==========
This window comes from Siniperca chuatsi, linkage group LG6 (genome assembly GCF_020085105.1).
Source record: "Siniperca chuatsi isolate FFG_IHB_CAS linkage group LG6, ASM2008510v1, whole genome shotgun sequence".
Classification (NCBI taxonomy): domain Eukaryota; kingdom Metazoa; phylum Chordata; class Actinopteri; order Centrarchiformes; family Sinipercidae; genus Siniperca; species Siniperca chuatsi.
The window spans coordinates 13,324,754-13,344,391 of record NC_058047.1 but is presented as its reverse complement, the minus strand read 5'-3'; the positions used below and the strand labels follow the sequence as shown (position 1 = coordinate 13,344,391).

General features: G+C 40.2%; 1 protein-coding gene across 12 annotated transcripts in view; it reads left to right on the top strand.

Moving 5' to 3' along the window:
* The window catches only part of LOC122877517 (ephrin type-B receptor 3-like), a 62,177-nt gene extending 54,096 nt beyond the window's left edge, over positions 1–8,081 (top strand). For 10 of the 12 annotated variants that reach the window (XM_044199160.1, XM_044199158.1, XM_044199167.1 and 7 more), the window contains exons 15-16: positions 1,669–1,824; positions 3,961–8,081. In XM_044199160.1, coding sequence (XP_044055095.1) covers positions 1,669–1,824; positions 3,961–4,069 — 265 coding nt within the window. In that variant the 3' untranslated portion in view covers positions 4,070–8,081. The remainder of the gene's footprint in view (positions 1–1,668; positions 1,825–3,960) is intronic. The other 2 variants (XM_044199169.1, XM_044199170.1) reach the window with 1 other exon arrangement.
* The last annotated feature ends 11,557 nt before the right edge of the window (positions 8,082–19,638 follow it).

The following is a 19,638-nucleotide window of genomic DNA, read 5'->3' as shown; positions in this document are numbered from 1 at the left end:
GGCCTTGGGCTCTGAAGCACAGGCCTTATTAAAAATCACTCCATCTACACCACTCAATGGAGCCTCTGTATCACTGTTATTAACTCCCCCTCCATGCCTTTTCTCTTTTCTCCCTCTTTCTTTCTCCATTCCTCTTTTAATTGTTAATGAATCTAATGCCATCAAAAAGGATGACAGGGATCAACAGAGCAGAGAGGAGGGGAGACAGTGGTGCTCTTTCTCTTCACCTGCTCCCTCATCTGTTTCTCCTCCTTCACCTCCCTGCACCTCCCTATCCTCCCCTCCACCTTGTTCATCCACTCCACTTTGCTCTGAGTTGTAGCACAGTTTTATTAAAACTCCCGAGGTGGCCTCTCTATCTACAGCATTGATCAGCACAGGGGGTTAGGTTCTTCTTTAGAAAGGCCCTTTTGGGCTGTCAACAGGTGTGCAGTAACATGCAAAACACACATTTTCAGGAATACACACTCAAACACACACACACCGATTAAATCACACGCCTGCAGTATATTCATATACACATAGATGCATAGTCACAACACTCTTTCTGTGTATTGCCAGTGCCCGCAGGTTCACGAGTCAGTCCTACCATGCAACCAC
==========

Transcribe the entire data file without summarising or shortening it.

This window comes from Siniperca chuatsi, linkage group LG6 (genome assembly GCF_020085105.1).
Source record: "Siniperca chuatsi isolate FFG_IHB_CAS linkage group LG6, ASM2008510v1, whole genome shotgun sequence".
Classification (NCBI taxonomy): domain Eukaryota; kingdom Metazoa; phylum Chordata; class Actinopteri; order Centrarchiformes; family Sinipercidae; genus Siniperca; species Siniperca chuatsi.
The window spans coordinates 13,324,754-13,344,391 of record NC_058047.1 but is presented as its reverse complement, the minus strand read 5'-3'; the positions used below and the strand labels follow the sequence as shown (position 1 = coordinate 13,344,391).

General features: G+C 40.2%; 1 protein-coding gene across 12 annotated transcripts in view; it reads left to right on the top strand.

Moving 5' to 3' along the window:
* The window catches only part of LOC122877517 (ephrin type-B receptor 3-like), a 62,177-nt gene extending 54,096 nt beyond the window's left edge, over positions 1–8,081 (top strand). For 10 of the 12 annotated variants that reach the window (XM_044199160.1, XM_044199158.1, XM_044199167.1 and 7 more), the window contains exons 15-16: positions 1,669–1,824; positions 3,961–8,081. In XM_044199160.1, coding sequence (XP_044055095.1) covers positions 1,669–1,824; positions 3,961–4,069 — 265 coding nt within the window. In that variant the 3' untranslated portion in view covers positions 4,070–8,081. The remainder of the gene's footprint in view (positions 1–1,668; positions 1,825–3,960) is intronic. The other 2 variants (XM_044199169.1, XM_044199170.1) reach the window with 1 other exon arrangement.
* The last annotated feature ends 11,557 nt before the right edge of the window (positions 8,082–19,638 follow it).

The following is a 19,638-nucleotide window of genomic DNA, read 5'->3' as shown; positions in this document are numbered from 1 at the left end:
GGCCTTGGGCTCTGAAGCACAGGCCTTATTAAAAATCACTCCATCTACACCACTCAATGGAGCCTCTGTATCACTGTTATTAACTCCCCCTCCATGCCTTTTCTCTTTTCTCCCTCTTTCTTTCTCCATTCCTCTTTTAATTGTTAATGAATCTAATGCCATCAAAAAGGATGACAGGGATCAACAGAGCAGAGAGGAGGGGAGACAGTGGTGCTCTTTCTCTTCACCTGCTCCCTCATCTGTTTCTCCTCCTTCACCTCCCTGCACCTCCCTATCCTCCCCTCCACCTTGTTCATCCACTCCACTTTGCTCTGAGTTGTAGCACAGTTTTATTAAAACTCCCGAGGTGGCCTCTCTATCTACAGCATTGATCAGCACAGGGGGTTAGGTTCTTCTTTAGAAAGGCCCTTTTGGGCTGTCAACAGGTGTGCAGTAACATGCAAAACACACATTTTCAGGAATACACACTCAAACACACACACACCGATTAAATCACACGCCTGCAGTATATTCATATACACATAGATGCATAGTCACAACACTCTTTCTGTGTATTGCCAGTGCCCGCAGGTTCACGAGTCAGTCCTACCATGCAACCAC